As it lost its connection to his clan’s ancestors, the stone had begun searching for others. If his mad student was to be believed, all of the living, wherever they might be, were under assault by the dead and the souls of those passed on were guaranteed no safe rest. The kinstone was showing him brethren separated by ages, possibly when the dark powers had overrun the realms. “An yer sure this is the job, huh? Y’want my old bones to carry you ‘round the realms to find all your friends,” Haggrax chided the vessel. Inside though, he felt a warmth spread from his center. He wouldn’t presume to understand the full purpose of this journey, but the salty mystic was grudgingly honored by the possible scope of this task.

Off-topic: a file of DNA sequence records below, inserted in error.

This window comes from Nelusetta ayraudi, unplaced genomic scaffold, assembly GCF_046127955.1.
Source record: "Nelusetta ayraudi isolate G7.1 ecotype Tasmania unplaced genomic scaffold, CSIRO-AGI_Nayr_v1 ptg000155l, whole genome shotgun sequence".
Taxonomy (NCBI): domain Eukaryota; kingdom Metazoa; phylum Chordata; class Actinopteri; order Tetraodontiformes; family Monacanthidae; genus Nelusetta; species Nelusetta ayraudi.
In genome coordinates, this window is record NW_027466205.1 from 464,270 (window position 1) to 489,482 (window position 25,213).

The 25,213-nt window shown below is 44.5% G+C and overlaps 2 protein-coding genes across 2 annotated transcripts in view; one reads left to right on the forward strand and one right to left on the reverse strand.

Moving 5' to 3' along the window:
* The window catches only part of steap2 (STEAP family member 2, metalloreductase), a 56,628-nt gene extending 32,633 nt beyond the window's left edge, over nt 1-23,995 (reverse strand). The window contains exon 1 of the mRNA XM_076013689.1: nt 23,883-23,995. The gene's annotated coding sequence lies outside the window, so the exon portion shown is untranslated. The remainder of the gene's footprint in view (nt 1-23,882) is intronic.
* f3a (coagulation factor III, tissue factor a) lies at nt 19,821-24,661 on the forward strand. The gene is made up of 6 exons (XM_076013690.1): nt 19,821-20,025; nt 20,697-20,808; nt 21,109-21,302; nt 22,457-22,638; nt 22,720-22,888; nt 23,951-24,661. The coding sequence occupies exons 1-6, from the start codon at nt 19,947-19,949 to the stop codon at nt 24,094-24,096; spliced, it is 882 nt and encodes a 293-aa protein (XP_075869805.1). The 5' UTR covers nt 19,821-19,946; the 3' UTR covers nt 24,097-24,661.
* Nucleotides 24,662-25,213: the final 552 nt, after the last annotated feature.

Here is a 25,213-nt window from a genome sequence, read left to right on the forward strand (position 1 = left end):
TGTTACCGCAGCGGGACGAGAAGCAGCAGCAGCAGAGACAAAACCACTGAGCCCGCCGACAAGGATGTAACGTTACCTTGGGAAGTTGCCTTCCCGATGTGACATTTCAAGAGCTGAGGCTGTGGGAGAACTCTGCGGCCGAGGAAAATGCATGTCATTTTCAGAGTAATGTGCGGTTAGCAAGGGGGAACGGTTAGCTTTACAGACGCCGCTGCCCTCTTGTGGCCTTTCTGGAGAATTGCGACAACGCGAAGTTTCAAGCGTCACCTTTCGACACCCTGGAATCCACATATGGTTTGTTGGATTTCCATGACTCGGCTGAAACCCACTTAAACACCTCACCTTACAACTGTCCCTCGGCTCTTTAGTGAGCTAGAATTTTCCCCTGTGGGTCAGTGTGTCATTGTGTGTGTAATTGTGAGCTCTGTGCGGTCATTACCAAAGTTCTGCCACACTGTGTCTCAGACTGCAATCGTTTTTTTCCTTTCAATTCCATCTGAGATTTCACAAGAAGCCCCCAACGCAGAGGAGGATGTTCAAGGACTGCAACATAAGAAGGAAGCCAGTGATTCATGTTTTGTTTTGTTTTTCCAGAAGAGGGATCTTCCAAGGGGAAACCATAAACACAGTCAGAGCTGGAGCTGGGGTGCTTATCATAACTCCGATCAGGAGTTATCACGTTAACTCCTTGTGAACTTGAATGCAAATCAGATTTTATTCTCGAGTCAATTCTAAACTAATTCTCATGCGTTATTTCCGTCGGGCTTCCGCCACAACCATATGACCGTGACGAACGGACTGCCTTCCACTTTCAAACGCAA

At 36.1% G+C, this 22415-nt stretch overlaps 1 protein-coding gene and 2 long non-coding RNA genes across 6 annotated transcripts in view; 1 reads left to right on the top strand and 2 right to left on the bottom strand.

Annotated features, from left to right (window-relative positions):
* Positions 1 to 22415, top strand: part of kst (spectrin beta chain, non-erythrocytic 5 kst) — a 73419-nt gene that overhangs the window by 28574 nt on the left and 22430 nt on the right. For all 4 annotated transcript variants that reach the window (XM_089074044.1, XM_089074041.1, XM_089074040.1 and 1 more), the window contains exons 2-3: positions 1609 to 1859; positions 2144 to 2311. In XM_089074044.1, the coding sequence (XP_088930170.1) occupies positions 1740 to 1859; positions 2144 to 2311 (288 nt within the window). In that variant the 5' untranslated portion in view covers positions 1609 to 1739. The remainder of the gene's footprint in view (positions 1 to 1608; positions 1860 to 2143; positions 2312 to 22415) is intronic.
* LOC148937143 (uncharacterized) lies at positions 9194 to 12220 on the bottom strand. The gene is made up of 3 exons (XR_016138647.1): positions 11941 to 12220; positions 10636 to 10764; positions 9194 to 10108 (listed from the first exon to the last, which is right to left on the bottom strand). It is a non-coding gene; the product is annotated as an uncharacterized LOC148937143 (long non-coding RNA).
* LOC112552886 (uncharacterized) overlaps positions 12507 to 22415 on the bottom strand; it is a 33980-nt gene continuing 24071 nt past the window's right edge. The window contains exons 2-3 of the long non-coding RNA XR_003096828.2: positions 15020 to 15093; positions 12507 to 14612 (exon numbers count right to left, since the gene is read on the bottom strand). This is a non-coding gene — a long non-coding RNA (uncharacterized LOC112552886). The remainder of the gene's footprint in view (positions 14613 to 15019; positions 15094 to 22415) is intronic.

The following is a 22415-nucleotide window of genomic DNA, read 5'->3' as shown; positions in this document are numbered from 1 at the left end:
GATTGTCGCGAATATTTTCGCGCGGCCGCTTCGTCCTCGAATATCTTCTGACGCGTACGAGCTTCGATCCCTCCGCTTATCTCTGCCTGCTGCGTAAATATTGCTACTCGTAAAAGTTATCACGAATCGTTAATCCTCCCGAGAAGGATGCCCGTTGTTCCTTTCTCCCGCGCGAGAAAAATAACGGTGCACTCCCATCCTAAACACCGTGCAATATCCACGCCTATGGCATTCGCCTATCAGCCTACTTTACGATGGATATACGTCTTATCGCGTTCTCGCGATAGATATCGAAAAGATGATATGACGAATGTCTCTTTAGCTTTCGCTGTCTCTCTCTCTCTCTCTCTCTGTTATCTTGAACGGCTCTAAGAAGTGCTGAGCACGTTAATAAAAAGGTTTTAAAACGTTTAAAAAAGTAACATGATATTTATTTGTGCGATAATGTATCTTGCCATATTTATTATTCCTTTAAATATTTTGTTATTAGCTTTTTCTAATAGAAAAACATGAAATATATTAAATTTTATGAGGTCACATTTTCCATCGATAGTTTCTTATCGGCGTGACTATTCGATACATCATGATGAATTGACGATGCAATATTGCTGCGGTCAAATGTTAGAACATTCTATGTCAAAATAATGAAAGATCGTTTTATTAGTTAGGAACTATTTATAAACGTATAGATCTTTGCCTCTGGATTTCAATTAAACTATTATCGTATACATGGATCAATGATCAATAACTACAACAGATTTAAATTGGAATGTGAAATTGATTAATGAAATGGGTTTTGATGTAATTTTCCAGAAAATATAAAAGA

Resting the stone alongside a tall trunk, the elder took a deep breath of the cold mountain air. Tomorrow, he would walk into the fires, a land of peril where he hoped to find those the stone yearned for. “Hardly the escape Skaddi had planned,” he chuckled to himself, but she did not have Haggrax’s perspective of the ages after all. With a grunt, he drove his staff into the ground and smirked as vines and creepers erupted and swirled round themselves at his feet. But first he’d get some rest he thought as he nestled himself in to commune with his visions.
Haggrax the Rememberer of Clan Undisson